Bill's Transcripts

TV: The Project - Tony Abbott’s broken promises on pension cuts






SUBJECT/S: Tony Abbott’s broken promises on pension cuts


GORGI COGHLAN, HOST: We asked the Prime Minister and the Minister for Social Services Scott Morrison to chat to us. They both said no. Labor Leader, Bill Shorten was on our show a few of days ago and he had so much fun that he is back here today. Welcome Bill.




COGHLAN: Thanks for joining us. This plan is going to save $600 million a year by cutting unnecessary pension payments but you opposed this today - why?


SHORTEN: What we said was we want to look at the fine detail. It was only last year that Tony Abbott said there would be no changes to pensions and then in the last Budget he proposed cutting pensions by up to $80 a week. So I think it is in the interests of Australia's pensions that we don't rush in and agree with every headline. Let's study the detail.


WALEED ALY, HOST: But as a matter of principle though it is a good idea, isn't it? You send more money to pensioners at the lower end of the assets scale, so they get more money and people don't need it don't get it at all or get less. Isn't that exactly what you have been asking for the past year?


SHORTEN: Certainly we are interested in fairness. People want to hear about what Australia will be like in the next 10-15 years and the alternative views. As we get closer to the next election, I think that's where we want to see politics go, what’s the best idea. Doesn't mean we are all going to start group hugging each other.


COGHLAN: Lord no!


SHORTEN: I saw that awkward photo between Tony and Joe so politics isn't moving into the hug zone yet.  But I do get that people want to see a better debate, so we will look at these proposals but we want to say if 320,000 part pensioners are becoming worse off, I think we owe it to them to at least check the detail.


PETER HELLIAR, HOST: You met with some of those pensioners today and let’s just have a look. It wasn't an awkward photo opportunity today, just a natural conversation here.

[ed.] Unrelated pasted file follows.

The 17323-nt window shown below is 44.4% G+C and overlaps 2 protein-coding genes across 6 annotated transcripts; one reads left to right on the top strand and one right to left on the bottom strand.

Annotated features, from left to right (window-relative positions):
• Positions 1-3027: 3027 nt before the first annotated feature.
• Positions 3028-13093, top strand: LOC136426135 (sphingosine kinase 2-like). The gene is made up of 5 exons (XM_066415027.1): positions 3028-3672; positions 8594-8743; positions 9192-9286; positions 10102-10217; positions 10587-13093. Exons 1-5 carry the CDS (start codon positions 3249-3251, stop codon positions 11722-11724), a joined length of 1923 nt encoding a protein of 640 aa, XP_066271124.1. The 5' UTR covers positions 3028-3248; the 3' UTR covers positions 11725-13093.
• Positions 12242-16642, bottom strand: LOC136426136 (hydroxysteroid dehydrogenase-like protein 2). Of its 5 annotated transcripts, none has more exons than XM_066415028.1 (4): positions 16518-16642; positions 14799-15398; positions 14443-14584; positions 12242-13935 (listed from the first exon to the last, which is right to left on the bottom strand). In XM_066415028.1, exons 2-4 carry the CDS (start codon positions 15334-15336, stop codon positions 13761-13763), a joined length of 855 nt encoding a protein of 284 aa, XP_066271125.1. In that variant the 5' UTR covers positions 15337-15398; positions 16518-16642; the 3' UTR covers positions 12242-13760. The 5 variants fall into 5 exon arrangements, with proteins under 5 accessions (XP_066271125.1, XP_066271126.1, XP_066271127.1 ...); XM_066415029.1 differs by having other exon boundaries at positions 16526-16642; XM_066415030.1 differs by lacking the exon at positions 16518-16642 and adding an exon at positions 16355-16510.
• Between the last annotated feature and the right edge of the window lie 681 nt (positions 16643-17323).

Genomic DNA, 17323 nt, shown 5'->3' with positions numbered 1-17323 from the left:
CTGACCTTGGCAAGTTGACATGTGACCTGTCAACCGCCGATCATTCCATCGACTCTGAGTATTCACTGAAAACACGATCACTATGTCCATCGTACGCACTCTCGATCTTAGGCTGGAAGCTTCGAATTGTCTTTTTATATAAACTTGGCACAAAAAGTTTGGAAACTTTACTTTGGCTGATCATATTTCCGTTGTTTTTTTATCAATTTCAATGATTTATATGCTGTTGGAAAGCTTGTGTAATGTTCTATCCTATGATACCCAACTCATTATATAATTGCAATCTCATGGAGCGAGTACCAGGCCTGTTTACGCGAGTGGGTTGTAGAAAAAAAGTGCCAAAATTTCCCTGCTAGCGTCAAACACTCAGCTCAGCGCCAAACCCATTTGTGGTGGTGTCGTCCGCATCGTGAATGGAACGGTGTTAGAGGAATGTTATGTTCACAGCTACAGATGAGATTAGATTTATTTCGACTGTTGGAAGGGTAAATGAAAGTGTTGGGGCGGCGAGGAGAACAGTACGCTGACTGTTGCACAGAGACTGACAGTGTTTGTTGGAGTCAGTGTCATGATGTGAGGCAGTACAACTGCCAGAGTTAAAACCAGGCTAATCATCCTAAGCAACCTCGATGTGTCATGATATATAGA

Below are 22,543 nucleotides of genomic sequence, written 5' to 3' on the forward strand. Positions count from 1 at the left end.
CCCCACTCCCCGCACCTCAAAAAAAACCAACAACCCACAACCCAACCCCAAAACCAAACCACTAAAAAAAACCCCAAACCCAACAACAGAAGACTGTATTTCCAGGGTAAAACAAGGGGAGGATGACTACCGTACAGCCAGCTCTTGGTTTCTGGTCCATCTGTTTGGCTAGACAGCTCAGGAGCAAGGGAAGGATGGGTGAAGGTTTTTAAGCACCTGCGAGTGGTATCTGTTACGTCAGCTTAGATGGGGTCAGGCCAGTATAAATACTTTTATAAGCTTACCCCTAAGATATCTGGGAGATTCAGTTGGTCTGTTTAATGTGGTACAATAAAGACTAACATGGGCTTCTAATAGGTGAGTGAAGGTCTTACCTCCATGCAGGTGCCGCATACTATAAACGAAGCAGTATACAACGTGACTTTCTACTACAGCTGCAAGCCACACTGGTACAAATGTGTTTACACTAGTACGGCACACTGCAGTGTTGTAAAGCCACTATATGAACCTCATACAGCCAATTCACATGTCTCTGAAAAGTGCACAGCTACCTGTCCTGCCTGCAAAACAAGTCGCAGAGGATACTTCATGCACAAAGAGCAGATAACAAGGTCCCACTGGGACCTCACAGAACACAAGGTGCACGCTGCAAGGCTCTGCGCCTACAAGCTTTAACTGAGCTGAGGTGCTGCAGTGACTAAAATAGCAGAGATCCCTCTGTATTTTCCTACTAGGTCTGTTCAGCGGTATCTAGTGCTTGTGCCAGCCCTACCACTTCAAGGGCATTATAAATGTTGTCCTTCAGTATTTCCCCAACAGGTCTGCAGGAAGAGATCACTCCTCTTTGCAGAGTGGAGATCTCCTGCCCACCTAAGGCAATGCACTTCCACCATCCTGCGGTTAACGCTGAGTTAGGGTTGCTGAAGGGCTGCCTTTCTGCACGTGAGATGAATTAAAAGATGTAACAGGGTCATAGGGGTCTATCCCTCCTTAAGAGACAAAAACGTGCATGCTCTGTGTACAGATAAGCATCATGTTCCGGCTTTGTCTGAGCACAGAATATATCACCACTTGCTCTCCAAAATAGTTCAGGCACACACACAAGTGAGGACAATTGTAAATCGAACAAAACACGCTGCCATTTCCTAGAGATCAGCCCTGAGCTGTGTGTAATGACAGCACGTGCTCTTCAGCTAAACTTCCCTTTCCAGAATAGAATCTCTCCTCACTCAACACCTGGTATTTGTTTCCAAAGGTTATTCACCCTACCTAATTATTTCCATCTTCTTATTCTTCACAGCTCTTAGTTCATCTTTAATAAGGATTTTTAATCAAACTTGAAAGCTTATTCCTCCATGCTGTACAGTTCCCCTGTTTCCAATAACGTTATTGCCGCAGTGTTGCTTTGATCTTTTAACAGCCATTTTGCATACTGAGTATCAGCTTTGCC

SHORTEN: And they want to make part-pensioners this sort of an endangered species in Australia, which is not, I don’t think it’s sensible.




HELLIAR: Now, not exactly a bedtime story, was it?


COGHLAN: But, Bill, at the top end of the scale, pensioners are still getting welfare despite having more than $1 million in assets. Surely that is unnecessary.


SHORTEN: That's why we've got the tougher approach on superannuation tax concessions. This is where I get a bit -


COGHLAN: Sure, tackling super tax concessions for the rich is a good idea but this is a good idea, isn’t it?


SHORTEN: It's valid to look at ideas about how to make the system better. Whilst this may ultimately be what parliament decides, I want to understand, when governments make laws that affect pensioners, we just need to make sure we understand the consequences of what we are doing.


What good would we be as an opposition if we said so Tony Abbott last year, you want to cut the pension, no worries. So we need to watch what we're doing. This is a favourite tactic of governments of all political persuasions, sort of dribble out the best possible spin, and I think it would be foolish of the Opposition just to say, based on the headlines, we'll rush into this. But having said that, two days after Budget and the less-watched Budget Reply night - I'm putting a plug in -


ALY: You are worried about the ratings aren't you?


COGHLAN: We'll watch, Bill, we will watch.


HELLIAR: I have to say you haven't strayed too far from your message today. This is what you had to say earlier today.




SHORTEN: If he won't come out and admit he has been lying to Australians about pension cuts, that means these pension cuts may be off the table.


HELLIAR: Do you stand by that?


SHORTEN: It certainly sounded like pension cuts. [Laughter] We are pleased the Government has done that.


HELLIAR: I wanted to make sure you are standing by it!


SHORTEN: It's that forensic detail that makes this such a top-rating show.


COGHLAN: Thank you so much, Bill.